Movie Review: “Stranger By The Lake” Is An Absolute Snoozefest


Review by James McDonald

Summertime. A cruising spot for men, tucked away on the shores of a lake. Franck falls in love with Michel, an attractive, potent and lethally dangerous man. Franck knows this, but wants to live out his passion anyway.

In “Stranger by the Lake”, a young man, Franck (Pierre Deladonchamps) frequents a cruising spot for men in the country. It is very picturesque and quiet and a lot of regulars turn up there during the summer months when it is warm. One day, he sees Michel (Christophe Paou), a handsome newbie and is quite taken by him. While staying late one night, overlooking the lake, he sees Michel with his lover in the water. Initially, it appears like they are joking around but it quickly turns serious when Michel forces his partner under water and he never surfaces again. Franck witnesses everything but doesn’t go to the police. Instead, he hooks up with Michel and they quickly become lovers. The thought of being with someone so dangerous is exciting and exhilarating for Franck as he’s never been in this type of situation.

Several days go by before the body is found and shortly thereafter, the police turn up and start questioning everyone. Of course, Franck claims to know nothing, he doesn’t even tell Michel what he saw but he begins to suspect something is wrong when Michel becomes very jealous of him simply talking to his friend Henri (Patrick d’Assumçao) on the beach. After going for a swim, he notices that Henri has disappeared from the shoreline and when he goes exploring the woods, he finds his body, his neck slashed. He sees Michel walking away from the scene and then he sees Franck. After a small chase, Franck hides out in the woods and waits until it is almost dark, where he proceeds to stand up, look around and then the movie ends.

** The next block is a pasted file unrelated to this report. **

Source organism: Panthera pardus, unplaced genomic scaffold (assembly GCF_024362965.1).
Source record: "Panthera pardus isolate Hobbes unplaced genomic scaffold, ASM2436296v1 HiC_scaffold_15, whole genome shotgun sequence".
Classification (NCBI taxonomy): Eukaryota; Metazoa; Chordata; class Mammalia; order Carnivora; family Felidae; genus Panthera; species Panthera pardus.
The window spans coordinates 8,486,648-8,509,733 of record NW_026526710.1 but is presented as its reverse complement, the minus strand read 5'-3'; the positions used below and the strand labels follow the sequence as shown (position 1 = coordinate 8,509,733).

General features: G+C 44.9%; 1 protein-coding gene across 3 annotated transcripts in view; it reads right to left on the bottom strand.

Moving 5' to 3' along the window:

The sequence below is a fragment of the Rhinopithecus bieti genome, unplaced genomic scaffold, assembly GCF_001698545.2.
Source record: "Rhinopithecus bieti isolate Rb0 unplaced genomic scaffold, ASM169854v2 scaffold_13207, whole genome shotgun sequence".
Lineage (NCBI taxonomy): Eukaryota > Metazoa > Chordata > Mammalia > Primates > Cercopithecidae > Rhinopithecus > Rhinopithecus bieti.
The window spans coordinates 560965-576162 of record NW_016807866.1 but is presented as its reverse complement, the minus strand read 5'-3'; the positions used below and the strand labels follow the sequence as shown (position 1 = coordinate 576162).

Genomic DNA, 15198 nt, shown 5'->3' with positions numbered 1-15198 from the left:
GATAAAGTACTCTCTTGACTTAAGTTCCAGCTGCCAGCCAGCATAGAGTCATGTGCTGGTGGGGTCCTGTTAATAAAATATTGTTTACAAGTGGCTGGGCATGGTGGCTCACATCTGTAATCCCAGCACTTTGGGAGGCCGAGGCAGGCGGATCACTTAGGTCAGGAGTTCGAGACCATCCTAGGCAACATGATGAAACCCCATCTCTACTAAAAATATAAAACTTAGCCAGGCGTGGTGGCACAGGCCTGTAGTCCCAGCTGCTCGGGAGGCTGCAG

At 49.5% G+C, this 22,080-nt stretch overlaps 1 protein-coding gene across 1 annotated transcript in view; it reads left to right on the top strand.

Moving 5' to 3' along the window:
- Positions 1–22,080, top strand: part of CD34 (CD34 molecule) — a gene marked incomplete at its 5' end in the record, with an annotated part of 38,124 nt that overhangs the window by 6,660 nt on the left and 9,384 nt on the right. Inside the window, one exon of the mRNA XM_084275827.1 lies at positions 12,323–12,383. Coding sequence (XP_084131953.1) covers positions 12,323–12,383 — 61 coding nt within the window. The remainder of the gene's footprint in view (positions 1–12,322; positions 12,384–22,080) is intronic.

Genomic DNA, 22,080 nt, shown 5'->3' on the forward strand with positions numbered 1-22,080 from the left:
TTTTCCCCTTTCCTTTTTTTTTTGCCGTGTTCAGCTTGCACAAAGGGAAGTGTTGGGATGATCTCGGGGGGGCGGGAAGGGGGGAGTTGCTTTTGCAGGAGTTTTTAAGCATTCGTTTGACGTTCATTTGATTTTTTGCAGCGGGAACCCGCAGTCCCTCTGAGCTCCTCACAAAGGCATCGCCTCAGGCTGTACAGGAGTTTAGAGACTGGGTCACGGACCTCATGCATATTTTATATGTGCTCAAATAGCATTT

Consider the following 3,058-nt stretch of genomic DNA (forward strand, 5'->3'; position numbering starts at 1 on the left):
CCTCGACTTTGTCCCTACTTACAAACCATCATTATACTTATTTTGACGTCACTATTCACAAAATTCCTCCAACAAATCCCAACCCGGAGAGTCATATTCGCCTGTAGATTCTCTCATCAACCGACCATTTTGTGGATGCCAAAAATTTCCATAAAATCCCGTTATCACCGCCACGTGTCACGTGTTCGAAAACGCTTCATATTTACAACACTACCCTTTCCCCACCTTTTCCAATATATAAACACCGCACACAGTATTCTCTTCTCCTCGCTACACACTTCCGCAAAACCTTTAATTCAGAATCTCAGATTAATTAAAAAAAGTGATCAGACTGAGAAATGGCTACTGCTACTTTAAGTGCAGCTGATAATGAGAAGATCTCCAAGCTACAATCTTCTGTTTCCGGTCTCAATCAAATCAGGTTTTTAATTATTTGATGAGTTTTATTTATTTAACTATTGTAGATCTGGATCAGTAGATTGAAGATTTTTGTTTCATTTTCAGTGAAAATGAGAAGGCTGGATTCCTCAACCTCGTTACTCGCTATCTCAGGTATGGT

I love independent films but “Stranger by the Lake” wasn’t what the filmmakers were obviously trying to achieve, which would be artsy. Instead, it was monotonous, lifeless and mundane. We see the exact same scenario daily: Franck’s car pulls up: Franck walks to the beach: Franck undresses and lies by the water: Franck goes to talk to his ‘not gay, sort of straight’ friend Henri: they shoot the breeze for a while: Franck then goes to the woods with Michel and they have sex: they return to the beach: they swim: they have more sex until it all starts over again the next morning. I am not kidding, this was the scenario each and every day. The fact that Franck wouldn’t go to the authorities after witnessing a murder was just so baffling and unrealistic.

And even when he suspects that Michel might be planning his demise, that doesn’t deter him one bit. Instead, he continues turning up every day because after all, in this film, sex is all that matters. Murder isn’t important, friendship isn’t important, people’s feelings aren’t important, only sex. And the fact that we see actual oral sex between these guys with full orgasm in close-up, crosses the line between artsy and full-on pornographic. The movie was utterly boring and it was like the filmmakers suddenly realized this and tried to achieve some level of tension by throwing in a half-cocked (no pun intended) suspense thriller, to take the viewer’s minds off of all the full-frontal male nudity and unnecessary scenes of male ejaculation. It didn’t work.

In select theaters now


James McDonald
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